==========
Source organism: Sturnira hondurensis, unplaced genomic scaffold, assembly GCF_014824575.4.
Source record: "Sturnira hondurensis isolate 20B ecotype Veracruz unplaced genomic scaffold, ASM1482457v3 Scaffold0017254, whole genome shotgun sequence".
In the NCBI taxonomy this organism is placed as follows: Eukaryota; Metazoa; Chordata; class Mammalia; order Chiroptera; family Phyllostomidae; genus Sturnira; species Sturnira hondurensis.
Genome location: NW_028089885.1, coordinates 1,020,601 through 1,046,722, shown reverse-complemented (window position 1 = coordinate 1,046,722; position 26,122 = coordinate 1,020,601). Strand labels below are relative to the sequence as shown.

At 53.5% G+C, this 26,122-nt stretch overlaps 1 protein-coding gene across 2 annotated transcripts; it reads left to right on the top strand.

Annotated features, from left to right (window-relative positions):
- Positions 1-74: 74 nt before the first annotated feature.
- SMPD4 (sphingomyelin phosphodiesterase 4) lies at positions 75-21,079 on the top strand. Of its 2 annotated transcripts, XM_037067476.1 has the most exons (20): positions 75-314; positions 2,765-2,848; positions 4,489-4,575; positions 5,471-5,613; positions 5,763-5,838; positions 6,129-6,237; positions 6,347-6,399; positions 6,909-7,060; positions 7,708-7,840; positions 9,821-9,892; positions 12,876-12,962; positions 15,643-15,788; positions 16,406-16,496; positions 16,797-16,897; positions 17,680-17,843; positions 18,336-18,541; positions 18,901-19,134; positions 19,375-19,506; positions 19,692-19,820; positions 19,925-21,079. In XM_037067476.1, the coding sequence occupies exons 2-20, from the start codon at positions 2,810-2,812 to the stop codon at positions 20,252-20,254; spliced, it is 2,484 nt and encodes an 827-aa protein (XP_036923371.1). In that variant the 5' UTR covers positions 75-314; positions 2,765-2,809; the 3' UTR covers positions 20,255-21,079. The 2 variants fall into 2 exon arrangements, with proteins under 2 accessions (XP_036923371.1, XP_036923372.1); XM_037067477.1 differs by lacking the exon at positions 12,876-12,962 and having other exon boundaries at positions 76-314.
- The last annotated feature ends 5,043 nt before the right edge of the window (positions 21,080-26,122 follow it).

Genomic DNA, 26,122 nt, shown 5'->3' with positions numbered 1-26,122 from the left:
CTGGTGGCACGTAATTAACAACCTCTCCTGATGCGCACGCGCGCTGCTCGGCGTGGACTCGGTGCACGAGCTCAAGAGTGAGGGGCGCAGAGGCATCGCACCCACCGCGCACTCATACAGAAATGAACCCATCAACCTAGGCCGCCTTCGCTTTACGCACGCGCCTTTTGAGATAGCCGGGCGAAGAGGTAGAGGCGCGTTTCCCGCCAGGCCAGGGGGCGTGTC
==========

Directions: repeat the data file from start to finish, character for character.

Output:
Source organism: Sturnira hondurensis, unplaced genomic scaffold, assembly GCF_014824575.4.
Source record: "Sturnira hondurensis isolate 20B ecotype Veracruz unplaced genomic scaffold, ASM1482457v3 Scaffold0017254, whole genome shotgun sequence".
In the NCBI taxonomy this organism is placed as follows: Eukaryota; Metazoa; Chordata; class Mammalia; order Chiroptera; family Phyllostomidae; genus Sturnira; species Sturnira hondurensis.
Genome location: NW_028089885.1, coordinates 1,020,601 through 1,046,722, shown reverse-complemented (window position 1 = coordinate 1,046,722; position 26,122 = coordinate 1,020,601). Strand labels below are relative to the sequence as shown.

At 53.5% G+C, this 26,122-nt stretch overlaps 1 protein-coding gene across 2 annotated transcripts; it reads left to right on the top strand.

Annotated features, from left to right (window-relative positions):
- Positions 1-74: 74 nt before the first annotated feature.
- SMPD4 (sphingomyelin phosphodiesterase 4) lies at positions 75-21,079 on the top strand. Of its 2 annotated transcripts, XM_037067476.1 has the most exons (20): positions 75-314; positions 2,765-2,848; positions 4,489-4,575; positions 5,471-5,613; positions 5,763-5,838; positions 6,129-6,237; positions 6,347-6,399; positions 6,909-7,060; positions 7,708-7,840; positions 9,821-9,892; positions 12,876-12,962; positions 15,643-15,788; positions 16,406-16,496; positions 16,797-16,897; positions 17,680-17,843; positions 18,336-18,541; positions 18,901-19,134; positions 19,375-19,506; positions 19,692-19,820; positions 19,925-21,079. In XM_037067476.1, the coding sequence occupies exons 2-20, from the start codon at positions 2,810-2,812 to the stop codon at positions 20,252-20,254; spliced, it is 2,484 nt and encodes an 827-aa protein (XP_036923371.1). In that variant the 5' UTR covers positions 75-314; positions 2,765-2,809; the 3' UTR covers positions 20,255-21,079. The 2 variants fall into 2 exon arrangements, with proteins under 2 accessions (XP_036923371.1, XP_036923372.1); XM_037067477.1 differs by lacking the exon at positions 12,876-12,962 and having other exon boundaries at positions 76-314.
- The last annotated feature ends 5,043 nt before the right edge of the window (positions 21,080-26,122 follow it).

Genomic DNA, 26,122 nt, shown 5'->3' with positions numbered 1-26,122 from the left:
CTGGTGGCACGTAATTAACAACCTCTCCTGATGCGCACGCGCGCTGCTCGGCGTGGACTCGGTGCACGAGCTCAAGAGTGAGGGGCGCAGAGGCATCGCACCCACCGCGCACTCATACAGAAATGAACCCATCAACCTAGGCCGCCTTCGCTTTACGCACGCGCCTTTTGAGATAGCCGGGCGAAGAGGTAGAGGCGCGTTTCCCGCCAGGCCAGGGGGCGTGTC